September 18 2014 Latest news:
Thursday, March 27, 2014
Ipswich Town are just two points adrift of the play-off places heading into the final eight games of the Championship campaign. STUART WATSON looks at their chances of securing a top-six finish.
Sat, Mar 29 Bolton a L
Tues, Apr 1 Leicester h D
Sat, Apr 5 Leeds h W
Tues, Apr 8 Millwall h D
Sat, Apr 12 Arsenal (FA Cup semi-final)
Fri, Apr 18 Reading h W
Mon, Apr 21 Burnley a L
Sat, Apr 26 Blackpool h W
Tues, Apr 29 Birmingham a W
Sat, May 3 Blackburn a D
Sat, Mar 29 Notts Forest h W
Sat, Apr 5 Blackburn a L
Tues, Apr 8 Huddersfield a D
Sat, Apr 12 Doncaster h W
Sat, Apr 19 Watford a D
Mon, Apr 21 Bournemouth h W
Sat, Apr 26 Burnley a L
Sat, May 3 Sheff Wed h W
Sat, Mar 29 Huddersfield h W
Sat, Apr 5 Charlton a L
Tues, Apr 8 Bournemouth a L
Mon, Apr 14 Leicester h D
Fri, Apr 18 Wigan a L
Tues, Apr 22 Middlesbrough h W
Sat, Apr 26 Doncaster a W
Sat, May 3 Burnley h D
Sat, Mar 29 Ipswich a L
Sat, Apr 5 Millwall h W
Tue, Apr 8 Sheff Wed h W
Sat, Apr 12 QPR a L
Sat, Apr 19 Birmingham h D
Mon, Apr 21 Leeds a W
Sat, Apr 26 Bournemouth a L
Sat, May 3 Brighton h D
Sat, Mar 29 Middlesbrough h D
Tues, Apr 1 Blackburn a L
Sat, Apr 5 Barnsley a D
Tues, Apr 8 Leicester a L
Sat, Apr 12 Charlton h W
Fri, Apr 18 Huddersfield a D
Mon, Apr 21 Blackpool h W
Sat, Apr 26 Yeovil h D
Sat, May 3 Notts Forest a D
Ipswich Town supporters can dare to dream of a top-six finish. And humble pie would never taste so good to this writer should it happen.
Before a ball was kicked this season, I – like many pundits – predicted this low-budget Blues side would be one that fans would be proud of, but one that would ultimately come up just short in terms of quality. Following a season of battling relegation, a year of consolidation looked to be on the agenda.
As the months progressed, I saw little to change that opinion. Town’s close-knit, hard-working, spirited group of players were competing week-in, week-out under excellent man-management, but coming up just short against the leading sides in the division.
Following the 3-0 defeat at Leicester little more than a month ago, this writer proclaimed: “Ipswich Town’s staff and players will make all the right noises about battling for sixth spot ‘until it’s mathematically impossible’, but the reality is that the final 14 games of the campaign are now about finishing as high in the mid-table positions as possible.”
Then came the 1-0 home win over Birmingham.
After the 2-0 loss at Middlesbrough, this writer said: “The 250-mile journey back to Suffolk will have seemed like a lifetime for fans who endured this one. Those of them who are also making the similar length trip to Yeovil will be questioning their own sanity.”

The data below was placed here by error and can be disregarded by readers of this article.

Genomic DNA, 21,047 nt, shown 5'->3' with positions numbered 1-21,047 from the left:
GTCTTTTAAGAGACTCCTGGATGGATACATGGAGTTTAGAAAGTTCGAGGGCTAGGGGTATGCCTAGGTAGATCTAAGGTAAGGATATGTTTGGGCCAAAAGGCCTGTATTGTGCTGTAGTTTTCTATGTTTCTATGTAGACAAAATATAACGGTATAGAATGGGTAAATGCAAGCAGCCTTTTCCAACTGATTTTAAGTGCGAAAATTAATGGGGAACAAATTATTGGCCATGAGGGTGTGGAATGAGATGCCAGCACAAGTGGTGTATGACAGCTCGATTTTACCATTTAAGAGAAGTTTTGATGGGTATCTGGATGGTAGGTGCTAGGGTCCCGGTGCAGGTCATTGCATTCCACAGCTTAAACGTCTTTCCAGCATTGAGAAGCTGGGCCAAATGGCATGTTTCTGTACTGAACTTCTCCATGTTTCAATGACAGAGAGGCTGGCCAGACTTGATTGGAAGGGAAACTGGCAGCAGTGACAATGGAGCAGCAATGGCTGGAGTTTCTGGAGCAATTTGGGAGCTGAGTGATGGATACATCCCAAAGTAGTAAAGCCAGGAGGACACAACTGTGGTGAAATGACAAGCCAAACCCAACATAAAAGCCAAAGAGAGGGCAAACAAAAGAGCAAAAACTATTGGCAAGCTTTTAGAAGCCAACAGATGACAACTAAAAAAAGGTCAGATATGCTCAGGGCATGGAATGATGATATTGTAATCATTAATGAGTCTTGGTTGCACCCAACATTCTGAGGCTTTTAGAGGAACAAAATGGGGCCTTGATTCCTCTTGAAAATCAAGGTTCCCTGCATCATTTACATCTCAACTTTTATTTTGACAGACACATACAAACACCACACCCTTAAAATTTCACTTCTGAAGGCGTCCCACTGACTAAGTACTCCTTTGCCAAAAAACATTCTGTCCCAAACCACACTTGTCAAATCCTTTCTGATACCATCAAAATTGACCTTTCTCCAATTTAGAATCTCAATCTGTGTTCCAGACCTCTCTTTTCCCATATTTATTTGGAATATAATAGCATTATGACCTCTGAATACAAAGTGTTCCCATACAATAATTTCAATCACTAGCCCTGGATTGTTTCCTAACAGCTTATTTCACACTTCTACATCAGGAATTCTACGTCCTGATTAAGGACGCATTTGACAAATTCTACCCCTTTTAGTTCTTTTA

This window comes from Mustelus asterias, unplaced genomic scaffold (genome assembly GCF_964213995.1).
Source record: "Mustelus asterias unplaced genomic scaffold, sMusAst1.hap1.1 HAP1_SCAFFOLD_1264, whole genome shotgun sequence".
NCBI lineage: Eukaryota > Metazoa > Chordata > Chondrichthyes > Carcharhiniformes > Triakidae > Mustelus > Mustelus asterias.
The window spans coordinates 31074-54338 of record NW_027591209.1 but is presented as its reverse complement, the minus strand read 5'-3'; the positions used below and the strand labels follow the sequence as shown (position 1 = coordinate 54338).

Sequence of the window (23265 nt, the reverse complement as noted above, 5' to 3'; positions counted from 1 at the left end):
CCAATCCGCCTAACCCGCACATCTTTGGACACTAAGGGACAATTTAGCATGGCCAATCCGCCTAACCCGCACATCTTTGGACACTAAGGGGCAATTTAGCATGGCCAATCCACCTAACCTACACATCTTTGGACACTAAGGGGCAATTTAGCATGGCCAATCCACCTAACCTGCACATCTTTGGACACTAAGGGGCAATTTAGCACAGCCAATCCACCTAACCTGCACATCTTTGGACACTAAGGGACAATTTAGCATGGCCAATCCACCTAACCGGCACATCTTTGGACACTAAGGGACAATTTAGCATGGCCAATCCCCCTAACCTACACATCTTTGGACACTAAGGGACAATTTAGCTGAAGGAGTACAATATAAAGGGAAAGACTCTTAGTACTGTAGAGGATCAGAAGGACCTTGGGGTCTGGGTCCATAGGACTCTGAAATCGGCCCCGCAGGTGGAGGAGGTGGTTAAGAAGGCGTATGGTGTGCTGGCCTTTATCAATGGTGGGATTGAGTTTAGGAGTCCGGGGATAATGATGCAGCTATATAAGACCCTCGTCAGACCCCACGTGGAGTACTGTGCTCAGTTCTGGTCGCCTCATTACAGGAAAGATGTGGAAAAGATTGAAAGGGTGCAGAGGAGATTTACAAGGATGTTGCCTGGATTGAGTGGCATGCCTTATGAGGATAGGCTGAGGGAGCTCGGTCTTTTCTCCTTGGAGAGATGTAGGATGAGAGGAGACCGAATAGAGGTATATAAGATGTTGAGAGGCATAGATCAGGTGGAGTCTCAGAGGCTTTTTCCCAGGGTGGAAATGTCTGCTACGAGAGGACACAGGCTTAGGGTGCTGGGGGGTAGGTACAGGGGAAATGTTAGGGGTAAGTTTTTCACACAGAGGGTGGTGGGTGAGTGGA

Town, of course, ground out a 1-0 win at Huish Park.
Following the 3-1 home defeat to Wigan 12 days ago, this writer put in print: “Finishing in the play-off places may not be mission impossible, but it’s become mission highly unlikely.”
I should have known better than to start writing off a Mick McCarthy side.
Saturday’s 2-0 win at Brighton and Tuesday night’s 2-1 victory over Derby at Portman Road were achieved through sheer bloody mindedness. This Blues team may not be the most aesthetically pleasing, but while sexy football may win the odd battle in the Championship it doesn’t always win the war.
Consistency is king over the long slog of a 46-game campaign and becomes even more crucial during the hectic Saturday-Tuesday run-in. While others are faltering under the pressure, McCarthy’s pragmatic and level-headed approach has helped his players tick along nicely.
People always talk about one team putting together a fantastic finish to appear from nowhere. If Ipswich do finish in the top six it won’t be a case of charging in from the back, but more a case of strolling over the line in a tortoise and hare scenario.
And the signs are there that such a scenario may well unfold.
Just a few weeks ago it looked like the top five places were spoken for. Now everything is wide open again. Third-place QPR and fourth-place Derby are beginning to sweat on their play-off participation.
Fifth-place Wigan won eight in a row recently but have struggled to keep that form up since breaking into the top six. Uwe Rosler’s men, who had the Europa League to contend with earlier in the campaign, have an FA Cup semi-final to think about too.
Sixth-place Reading have blown hot and cold, their last nine results of three wins, three draws and three defeats, a snapshot of their season. And the Royals have a tough-looking run-in consisting of games against fellow top-six rivals and teams still fighting for survival.
The wheels have well and truly come off for Nottingham Forest, the East Midlands side now without a win in eight matches and managerless following the sacking of Billy Davies. Their hopes rest on a new boss having an immediate impact.
Brighton’s success has been built on their mean defence.
But successive defeats has led to their fans questioning a conservative style of play under Oscar Garcia.
Then there’s the trio of Bournemouth, Blackburn and Watford who will all still feel they can produce a late run.
It really could still go either way for McCarthy’s men. For now though, let’s just enjoy the fact that the Blues – following years of second tier mediocrity – finally have something positive to play for at this stage of the season once again.